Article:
Women have done some incredible things.
Marie Curie (1867-1934) was a physicist and scientist who discovered radium and was the first woman to win the Nobel Prize. Rosa Parks (1913-2005) was a civil rights activist who helped change the world by refusing to give up her seat on the bus. Margaret Thatcher (1925-2013) was the United Kingdom’s first female prime minister. Lord Byron’s daughter Ada Lovelace (1815-1852) was a mathematician who was also the first computer programmer. Sappho (570 BC) was the first known female writer and Plato said she was one of the ten greatest poets. Cleopatra (69BC-30BC) was the leader of Egypt when the Roman Empire was trying to take over. The patron saint of France, Joan of Arc (1412-1431) fought for France against the English and led them to a victory at Orleans when she was only 17 years old. Harriet Beecher Stowe (1811-1896) wrote the book Uncle Tom’s Cabin and was an anti-slavery advocate. Lincoln said her book was a catalyst for the American Civil War. Susan B. Anthony (1820-1906) fought for women’s rights and was a key player in the suffragette movement to get the vote for women. Continue reading
Fifty-five years ago, in February 1964, the Beatles landed in New York for their first American tour. There were 5,000 screaming fans at the airport to greet them. Beatlemania had begun. Continue reading
I have been thinking a lot lately about the day my ego died. I mean, we all have an ego. That part of us that doesn’t want to be embarrassed. Doesn’t want to look like we don’t know the answer. Cares about what other people think of us. Continue reading
I read about Sam Kass in Michelle Obama’s book Becoming. He was the head chef at the White House. But I didn’t know his back story. I heard it last week on Tim Ferriss’ podcast and it was so inspiring. He went to the University of Chicago on a baseball scholarship and did a history degree because he was always interested in how we got to where we ended up. He mentioned a tidbit about professional baseball that I found extremely interesting. He said the top professional baseball players have a 30 per cent success rate. So the best players in the league fail 70 per cent of the time. How inspiring is that? They hit more but they also swing more. A lesson for us all. Continue reading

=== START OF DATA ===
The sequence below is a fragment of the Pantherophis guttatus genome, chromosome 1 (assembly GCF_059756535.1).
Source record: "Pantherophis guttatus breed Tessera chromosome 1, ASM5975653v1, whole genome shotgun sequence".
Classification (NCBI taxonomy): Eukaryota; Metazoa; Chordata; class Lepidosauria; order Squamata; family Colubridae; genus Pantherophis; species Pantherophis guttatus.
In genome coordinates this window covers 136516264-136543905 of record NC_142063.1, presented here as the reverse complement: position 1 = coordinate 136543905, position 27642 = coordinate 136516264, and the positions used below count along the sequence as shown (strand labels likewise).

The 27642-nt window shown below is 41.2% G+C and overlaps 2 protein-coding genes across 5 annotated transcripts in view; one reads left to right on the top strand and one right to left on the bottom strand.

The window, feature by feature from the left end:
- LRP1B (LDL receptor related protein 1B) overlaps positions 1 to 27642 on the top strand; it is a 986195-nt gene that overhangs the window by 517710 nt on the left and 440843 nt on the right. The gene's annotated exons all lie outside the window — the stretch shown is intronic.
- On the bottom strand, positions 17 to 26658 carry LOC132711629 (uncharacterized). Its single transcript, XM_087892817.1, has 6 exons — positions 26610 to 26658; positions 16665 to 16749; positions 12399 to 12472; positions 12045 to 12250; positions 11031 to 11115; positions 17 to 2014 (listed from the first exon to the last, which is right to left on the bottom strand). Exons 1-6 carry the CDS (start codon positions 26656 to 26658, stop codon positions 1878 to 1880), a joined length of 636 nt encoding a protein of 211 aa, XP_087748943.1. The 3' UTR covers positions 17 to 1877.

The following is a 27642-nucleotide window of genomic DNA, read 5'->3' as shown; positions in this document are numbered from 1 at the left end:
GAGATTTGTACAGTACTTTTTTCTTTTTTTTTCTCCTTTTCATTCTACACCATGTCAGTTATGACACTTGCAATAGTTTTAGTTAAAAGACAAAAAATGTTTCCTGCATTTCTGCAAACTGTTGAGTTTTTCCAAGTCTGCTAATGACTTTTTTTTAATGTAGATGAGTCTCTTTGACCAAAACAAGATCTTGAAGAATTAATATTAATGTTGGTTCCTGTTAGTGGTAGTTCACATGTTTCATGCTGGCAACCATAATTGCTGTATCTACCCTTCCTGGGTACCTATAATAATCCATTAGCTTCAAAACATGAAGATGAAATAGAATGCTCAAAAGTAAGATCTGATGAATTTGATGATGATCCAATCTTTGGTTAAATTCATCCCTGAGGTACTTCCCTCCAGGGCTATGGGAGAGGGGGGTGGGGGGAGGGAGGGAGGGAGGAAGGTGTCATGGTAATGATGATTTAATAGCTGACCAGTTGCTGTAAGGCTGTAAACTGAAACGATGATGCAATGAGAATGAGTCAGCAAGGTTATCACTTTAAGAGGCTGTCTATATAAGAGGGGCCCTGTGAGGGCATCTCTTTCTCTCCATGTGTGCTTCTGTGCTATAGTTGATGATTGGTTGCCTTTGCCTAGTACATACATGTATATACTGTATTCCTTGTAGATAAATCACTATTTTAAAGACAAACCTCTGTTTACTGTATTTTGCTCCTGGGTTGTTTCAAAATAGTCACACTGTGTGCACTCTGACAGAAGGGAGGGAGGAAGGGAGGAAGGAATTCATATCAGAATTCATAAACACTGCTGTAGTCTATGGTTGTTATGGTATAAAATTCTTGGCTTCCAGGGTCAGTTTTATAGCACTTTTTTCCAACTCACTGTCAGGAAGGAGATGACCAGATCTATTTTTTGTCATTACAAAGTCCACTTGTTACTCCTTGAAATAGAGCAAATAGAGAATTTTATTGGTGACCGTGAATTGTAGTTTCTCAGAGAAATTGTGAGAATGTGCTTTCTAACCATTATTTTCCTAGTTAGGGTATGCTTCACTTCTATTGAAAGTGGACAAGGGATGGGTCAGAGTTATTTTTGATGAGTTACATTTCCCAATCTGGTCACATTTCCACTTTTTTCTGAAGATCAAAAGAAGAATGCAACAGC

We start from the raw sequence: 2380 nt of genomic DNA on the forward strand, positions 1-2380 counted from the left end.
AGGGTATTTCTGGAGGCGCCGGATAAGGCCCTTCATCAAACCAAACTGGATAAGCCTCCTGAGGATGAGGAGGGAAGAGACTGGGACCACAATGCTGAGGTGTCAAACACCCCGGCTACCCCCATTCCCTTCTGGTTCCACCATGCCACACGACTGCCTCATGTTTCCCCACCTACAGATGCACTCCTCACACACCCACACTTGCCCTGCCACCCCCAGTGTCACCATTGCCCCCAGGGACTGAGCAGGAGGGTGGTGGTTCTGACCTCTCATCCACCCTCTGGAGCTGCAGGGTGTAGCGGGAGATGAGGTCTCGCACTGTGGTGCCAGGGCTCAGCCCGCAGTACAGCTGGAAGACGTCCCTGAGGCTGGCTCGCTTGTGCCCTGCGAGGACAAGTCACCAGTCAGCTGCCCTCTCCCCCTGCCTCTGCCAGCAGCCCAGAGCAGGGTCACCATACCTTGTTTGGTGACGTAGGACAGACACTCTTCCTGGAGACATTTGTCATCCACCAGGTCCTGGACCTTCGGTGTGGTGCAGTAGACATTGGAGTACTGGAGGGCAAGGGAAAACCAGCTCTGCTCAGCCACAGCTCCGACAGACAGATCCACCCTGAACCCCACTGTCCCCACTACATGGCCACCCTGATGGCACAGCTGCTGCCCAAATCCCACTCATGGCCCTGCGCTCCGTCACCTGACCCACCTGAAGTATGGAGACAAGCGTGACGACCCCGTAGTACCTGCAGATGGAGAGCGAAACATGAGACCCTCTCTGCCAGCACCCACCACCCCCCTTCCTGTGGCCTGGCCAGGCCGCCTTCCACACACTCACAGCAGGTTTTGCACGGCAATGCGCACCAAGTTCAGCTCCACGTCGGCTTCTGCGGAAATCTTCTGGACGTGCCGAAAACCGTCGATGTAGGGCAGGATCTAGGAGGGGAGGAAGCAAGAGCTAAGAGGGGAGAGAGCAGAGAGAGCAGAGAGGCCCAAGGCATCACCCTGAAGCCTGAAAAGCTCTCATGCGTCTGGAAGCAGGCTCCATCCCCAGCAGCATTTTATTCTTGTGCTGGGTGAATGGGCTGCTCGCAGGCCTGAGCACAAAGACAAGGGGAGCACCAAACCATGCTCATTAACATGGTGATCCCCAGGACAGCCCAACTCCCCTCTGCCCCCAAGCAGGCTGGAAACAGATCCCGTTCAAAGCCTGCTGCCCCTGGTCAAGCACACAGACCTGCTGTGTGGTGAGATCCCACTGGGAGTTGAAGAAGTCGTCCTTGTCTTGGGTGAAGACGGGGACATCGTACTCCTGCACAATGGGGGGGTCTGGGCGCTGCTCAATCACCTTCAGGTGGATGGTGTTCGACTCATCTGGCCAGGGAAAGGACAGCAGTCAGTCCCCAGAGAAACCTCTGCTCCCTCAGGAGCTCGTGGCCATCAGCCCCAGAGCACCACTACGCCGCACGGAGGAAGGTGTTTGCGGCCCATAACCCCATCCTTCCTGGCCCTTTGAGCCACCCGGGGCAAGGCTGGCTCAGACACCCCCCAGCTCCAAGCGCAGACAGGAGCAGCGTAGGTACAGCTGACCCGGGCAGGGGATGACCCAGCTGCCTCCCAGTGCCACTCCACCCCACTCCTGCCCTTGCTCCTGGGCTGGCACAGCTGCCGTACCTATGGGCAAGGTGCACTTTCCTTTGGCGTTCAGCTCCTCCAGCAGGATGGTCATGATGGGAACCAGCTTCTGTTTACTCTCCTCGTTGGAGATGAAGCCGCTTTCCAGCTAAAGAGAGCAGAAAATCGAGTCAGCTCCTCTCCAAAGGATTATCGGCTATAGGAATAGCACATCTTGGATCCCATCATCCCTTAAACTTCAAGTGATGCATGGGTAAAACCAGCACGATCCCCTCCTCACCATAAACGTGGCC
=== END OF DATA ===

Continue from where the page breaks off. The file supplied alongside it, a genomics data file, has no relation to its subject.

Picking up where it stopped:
When I do my presentation at schools and corporations about embracing failure and having grit, I start with the Mary Oliver quote, “Tell me, what is it you plan to do with your one wild and precious life?” Continue reading
Two people who made a big impression on me celebrated their birthdays today. British Prime Minister Winston Churchill was born 144 years ago on November 30th, 1874. The author of The Adventures of Huckleberry Finn, Mark Twain, was born on the same day in 1835, 183 years ago. Continue reading
Worry. It can creep up on you and steal your power. As Corrie ten Boom, who helped many Jews escape the Nazis by hiding them in her house, said, “Worry does not empty tomorrow of its sorrow. It empties today of its strength.” Continue reading
American president Franklin D. Roosevelt once said, “The only thing we have to fear is fear itself.” Fear can paralyze you. Stop you from speaking up, trying something new, making a change. Continue reading
Author and activist Glennon Doyle said, “Keep going. That’s all you have to do, ever. You really don’t have to be amazing, or fierce or beautiful or successful or good. Just keep going, please. Slowly is fine. Crawling is fine. No feeling is final. Except hope.” Continue reading
When it comes to greatness, it’s inside all of us. And the only thing that lets it out is action.
Mozart composed over 600 musical pieces. Picasso created over 50,000 works of art. And Van Gogh painted 900 paintings. Continue reading